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Nine new cafés have opened in the past 12

months alone, to bring the total to 56 – that’s

a lot of cafés for a town of only 40,000 people

Fly direct between Brisbane andOrange,

NSW, with Fly Corporate which has

launched new flights departing

Monday to Friday. For more see

Clockwise from bottom left, opposite

page: The Black Sheep Inn provides

accommodation in a century-old former

shearing shed; Orange is a foodie’s delight

with its orchards and vineyards, award-

winning restaurants, smart wine bars and

cafés galore, all celebrated at festivals

throughout the year; food at Charred;

beers at Badlands Brewery which is

located in The Agrestic Grocer complex;

the Ploughman’s plate is a hearty lunch

special at The Agrestic Grocer; and Beau

Baddock, orchardist and co-owner of the

The Agrestic Grocer.

Find out more at

and on Sarah’s

blog at

Images: Destination NSW

to discuss his passion that started back in his

homeland of Germany. He moved to Sydney

to work in project management but, after

juggling his day job with his cheese hobby,

he soon moved to Orange to launch his own

brand. He now produces a range of camembert,

blue, haloumi, quark and feta cheese which are

available at several stores in Orange.

Woltmann’s enthusiasm is infectious and it’s

impossible for me to leave without buying the

ingredients for our own gourmet happy hour,

crackers, olive oil, craft beer and all.

Soon enough it’s wine o’clock and a good

time to arrive at Colmar Estate (790 Pinnacle

Rd), just outside town in the highlands of

Orange. This award-winning vineyard is set on

six hectares of land and its high altitude makes

it the perfect spot to grow white varieties and

Pinot Noir.

Owners by Bill and Jane Shrapnel, (yes, my

mum and dad) were inspired by a trip to France

some 30 years ago to try to grow similar grape

varieties as in Alsace and found the equivalent

climate and growing conditions in Orange.

When a vineyard came on the market three

years ago they packed up their lives and careers

in Sydney for a “tree change” and were soon

picking up a medley of wine awards from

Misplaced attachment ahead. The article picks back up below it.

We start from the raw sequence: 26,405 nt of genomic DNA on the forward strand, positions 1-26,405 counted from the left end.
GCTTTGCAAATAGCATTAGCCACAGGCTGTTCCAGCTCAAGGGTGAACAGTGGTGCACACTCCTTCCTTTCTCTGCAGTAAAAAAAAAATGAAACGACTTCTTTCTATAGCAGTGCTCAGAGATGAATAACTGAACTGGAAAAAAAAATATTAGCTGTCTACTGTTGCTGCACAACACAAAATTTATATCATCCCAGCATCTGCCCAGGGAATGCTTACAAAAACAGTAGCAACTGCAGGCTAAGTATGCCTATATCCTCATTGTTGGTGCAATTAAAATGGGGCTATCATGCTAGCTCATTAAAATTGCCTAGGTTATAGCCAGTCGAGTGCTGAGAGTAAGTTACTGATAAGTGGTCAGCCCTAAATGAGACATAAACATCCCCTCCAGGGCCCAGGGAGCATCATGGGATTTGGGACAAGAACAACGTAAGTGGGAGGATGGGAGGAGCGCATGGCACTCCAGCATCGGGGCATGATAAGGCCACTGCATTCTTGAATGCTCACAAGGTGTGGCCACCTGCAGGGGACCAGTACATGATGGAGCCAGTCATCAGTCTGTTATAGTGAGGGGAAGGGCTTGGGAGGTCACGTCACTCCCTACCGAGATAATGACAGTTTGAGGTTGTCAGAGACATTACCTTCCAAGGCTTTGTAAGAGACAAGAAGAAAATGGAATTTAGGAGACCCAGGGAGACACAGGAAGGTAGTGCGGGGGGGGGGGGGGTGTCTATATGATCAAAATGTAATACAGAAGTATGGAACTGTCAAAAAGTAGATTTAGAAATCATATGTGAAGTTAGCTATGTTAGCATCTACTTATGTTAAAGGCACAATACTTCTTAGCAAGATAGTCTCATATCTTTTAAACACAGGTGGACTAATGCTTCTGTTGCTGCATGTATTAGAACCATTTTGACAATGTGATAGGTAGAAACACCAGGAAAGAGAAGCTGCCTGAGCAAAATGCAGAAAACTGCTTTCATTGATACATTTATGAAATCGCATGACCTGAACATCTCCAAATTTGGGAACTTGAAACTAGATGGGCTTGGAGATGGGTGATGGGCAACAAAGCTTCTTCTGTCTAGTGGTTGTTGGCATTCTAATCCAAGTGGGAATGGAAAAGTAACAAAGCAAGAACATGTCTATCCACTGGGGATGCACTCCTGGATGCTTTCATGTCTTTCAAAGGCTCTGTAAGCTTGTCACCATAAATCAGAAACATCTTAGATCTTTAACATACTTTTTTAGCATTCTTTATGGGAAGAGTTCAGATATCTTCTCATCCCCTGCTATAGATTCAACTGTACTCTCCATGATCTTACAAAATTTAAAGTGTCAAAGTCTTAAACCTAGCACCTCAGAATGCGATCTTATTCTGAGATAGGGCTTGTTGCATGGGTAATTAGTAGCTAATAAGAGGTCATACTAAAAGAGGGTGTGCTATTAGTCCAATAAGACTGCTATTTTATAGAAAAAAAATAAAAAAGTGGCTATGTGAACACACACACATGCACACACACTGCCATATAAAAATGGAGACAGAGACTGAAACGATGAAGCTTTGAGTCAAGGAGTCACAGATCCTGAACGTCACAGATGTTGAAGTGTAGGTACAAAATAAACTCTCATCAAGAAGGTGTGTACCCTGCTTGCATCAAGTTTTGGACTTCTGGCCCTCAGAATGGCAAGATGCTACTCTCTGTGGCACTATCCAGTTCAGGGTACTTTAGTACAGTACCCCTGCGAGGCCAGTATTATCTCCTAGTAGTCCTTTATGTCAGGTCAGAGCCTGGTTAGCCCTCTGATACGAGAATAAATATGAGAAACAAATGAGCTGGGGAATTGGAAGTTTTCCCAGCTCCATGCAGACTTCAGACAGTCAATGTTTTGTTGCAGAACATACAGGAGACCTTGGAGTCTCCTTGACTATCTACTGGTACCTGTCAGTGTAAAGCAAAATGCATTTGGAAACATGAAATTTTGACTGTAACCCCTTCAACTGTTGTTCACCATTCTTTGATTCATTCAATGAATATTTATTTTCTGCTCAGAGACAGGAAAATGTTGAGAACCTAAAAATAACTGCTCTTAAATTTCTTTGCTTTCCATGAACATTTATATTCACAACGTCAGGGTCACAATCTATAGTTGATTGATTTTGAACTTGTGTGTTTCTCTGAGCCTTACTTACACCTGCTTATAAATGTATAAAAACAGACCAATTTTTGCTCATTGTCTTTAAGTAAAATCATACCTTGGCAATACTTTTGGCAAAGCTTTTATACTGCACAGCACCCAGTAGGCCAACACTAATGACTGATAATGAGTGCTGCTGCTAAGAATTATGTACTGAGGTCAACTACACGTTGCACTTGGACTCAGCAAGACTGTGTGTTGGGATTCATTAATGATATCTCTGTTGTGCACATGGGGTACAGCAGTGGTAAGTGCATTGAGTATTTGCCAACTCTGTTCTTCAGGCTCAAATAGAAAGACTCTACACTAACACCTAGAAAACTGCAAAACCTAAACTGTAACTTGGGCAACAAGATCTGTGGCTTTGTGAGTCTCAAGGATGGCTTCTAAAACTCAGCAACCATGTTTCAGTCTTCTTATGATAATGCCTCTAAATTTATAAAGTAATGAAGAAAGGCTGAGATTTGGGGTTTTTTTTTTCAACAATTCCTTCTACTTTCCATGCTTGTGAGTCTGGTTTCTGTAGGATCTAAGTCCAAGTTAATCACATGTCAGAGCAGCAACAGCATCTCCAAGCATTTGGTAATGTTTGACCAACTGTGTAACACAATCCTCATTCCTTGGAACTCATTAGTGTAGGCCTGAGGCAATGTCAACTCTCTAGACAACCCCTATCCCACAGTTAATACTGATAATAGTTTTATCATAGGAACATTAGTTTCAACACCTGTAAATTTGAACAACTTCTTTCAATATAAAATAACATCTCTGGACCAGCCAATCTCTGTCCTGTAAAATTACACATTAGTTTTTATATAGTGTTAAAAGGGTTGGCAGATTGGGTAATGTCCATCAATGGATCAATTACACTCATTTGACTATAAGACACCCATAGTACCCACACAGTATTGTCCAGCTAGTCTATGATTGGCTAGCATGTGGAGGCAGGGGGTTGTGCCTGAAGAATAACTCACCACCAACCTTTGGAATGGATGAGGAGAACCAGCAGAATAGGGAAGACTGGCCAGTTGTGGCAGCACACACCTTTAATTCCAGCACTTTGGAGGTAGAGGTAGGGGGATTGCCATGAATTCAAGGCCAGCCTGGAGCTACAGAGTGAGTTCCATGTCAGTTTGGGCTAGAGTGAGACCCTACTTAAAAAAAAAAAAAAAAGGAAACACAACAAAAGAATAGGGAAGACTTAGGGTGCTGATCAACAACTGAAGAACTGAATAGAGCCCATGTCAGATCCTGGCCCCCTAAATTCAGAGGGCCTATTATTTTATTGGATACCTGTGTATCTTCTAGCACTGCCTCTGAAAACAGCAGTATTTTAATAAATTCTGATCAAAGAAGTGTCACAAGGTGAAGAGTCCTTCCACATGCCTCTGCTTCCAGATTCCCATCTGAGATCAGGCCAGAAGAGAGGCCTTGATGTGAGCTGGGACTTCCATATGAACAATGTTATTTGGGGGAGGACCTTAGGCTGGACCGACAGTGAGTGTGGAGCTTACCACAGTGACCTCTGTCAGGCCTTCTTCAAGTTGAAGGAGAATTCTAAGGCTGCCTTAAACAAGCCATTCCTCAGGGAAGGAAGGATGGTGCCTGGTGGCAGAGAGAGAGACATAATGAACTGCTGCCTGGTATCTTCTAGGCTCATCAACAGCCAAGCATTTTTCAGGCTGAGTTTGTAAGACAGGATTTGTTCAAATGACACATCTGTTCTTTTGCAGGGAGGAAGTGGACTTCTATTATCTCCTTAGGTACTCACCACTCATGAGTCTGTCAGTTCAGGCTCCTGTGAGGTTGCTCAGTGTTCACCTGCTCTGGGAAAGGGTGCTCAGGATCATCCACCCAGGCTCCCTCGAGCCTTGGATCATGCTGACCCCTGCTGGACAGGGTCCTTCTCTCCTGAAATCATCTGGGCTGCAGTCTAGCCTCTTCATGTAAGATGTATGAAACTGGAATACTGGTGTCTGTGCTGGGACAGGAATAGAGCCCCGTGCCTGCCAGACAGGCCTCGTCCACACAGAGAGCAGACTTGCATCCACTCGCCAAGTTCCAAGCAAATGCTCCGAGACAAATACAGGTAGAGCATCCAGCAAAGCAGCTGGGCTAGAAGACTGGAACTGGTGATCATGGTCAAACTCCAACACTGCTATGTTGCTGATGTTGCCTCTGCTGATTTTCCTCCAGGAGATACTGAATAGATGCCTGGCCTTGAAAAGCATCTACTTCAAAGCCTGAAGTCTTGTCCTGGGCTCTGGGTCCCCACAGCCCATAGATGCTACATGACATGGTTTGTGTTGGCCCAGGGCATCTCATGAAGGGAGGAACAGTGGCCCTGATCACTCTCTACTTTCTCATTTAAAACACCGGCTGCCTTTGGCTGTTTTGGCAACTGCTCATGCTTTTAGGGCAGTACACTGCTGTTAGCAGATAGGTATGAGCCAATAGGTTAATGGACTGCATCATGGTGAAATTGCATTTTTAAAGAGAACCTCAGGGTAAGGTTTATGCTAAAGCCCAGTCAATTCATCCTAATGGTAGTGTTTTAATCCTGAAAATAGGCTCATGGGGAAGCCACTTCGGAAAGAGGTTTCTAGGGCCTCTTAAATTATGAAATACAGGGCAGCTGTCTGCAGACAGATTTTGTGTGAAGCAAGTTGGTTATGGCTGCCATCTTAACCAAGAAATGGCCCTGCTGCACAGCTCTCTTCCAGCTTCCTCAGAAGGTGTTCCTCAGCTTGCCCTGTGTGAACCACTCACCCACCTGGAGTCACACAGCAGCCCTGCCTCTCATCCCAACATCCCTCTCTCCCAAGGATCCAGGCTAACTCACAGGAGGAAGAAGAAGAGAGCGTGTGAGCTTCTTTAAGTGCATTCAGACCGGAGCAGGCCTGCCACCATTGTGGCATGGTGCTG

various shows. The cellar door looks out over

the picturesque vines and is the perfect place for

tasting a selection of their cool climate wines.

Since they arrived they have discovered that

country folk live up to their reputation – the

locals have been welcoming and helpful and

they have embraced the country contra system

– for example, regularly trading wine for fresh

cherries down the road or local beef from a

nearby farm.

But there are plenty of other wineries to visit

and our next stop is Rowlee Wines (613 Cargo

Road), a much larger vineyard spread over more

than eight hectares, complete with an impressive

1880’s homestead. Owner Nik Samodol focused

his keen interest in winemaking and viticulture

on producing premium quality wine and some

unusual varieties. For example, in addition to

growing standard cool climate grapes such

as Pinot Gris, Chardonnay and Pinot Noir,

Rowlee produces a unique style called Arneis, a

white wine grape variety which originates from

Piedmont, Italy and Nebbiolo, an Italian red

grape variety.

By the time the sun sets we are ready for

dinner and the newly opened Charred Kitchen

and Bar (1-5 New Street) is our restaurant

of choice. The food is designed to share and

cooked using a wood and charcoal oven

(called Lucifer) to impart a unique smoky

flavour. Although they put a tasty spin on

vegie-friendly dishes as well. From a charred

manchego custard to a roasted beetroot and

onion crumble, these dishes made an interesting

vegetarian combo or played along perfectly with

beef cooked over coals and fire roasted chicken.

Orange is a charming combination of old

and new and there is a range of B&Bs, country

cottages or the chic De Russie boutique hotel

(72 Hill Street) for accommodation.

BNE March/April 2017 |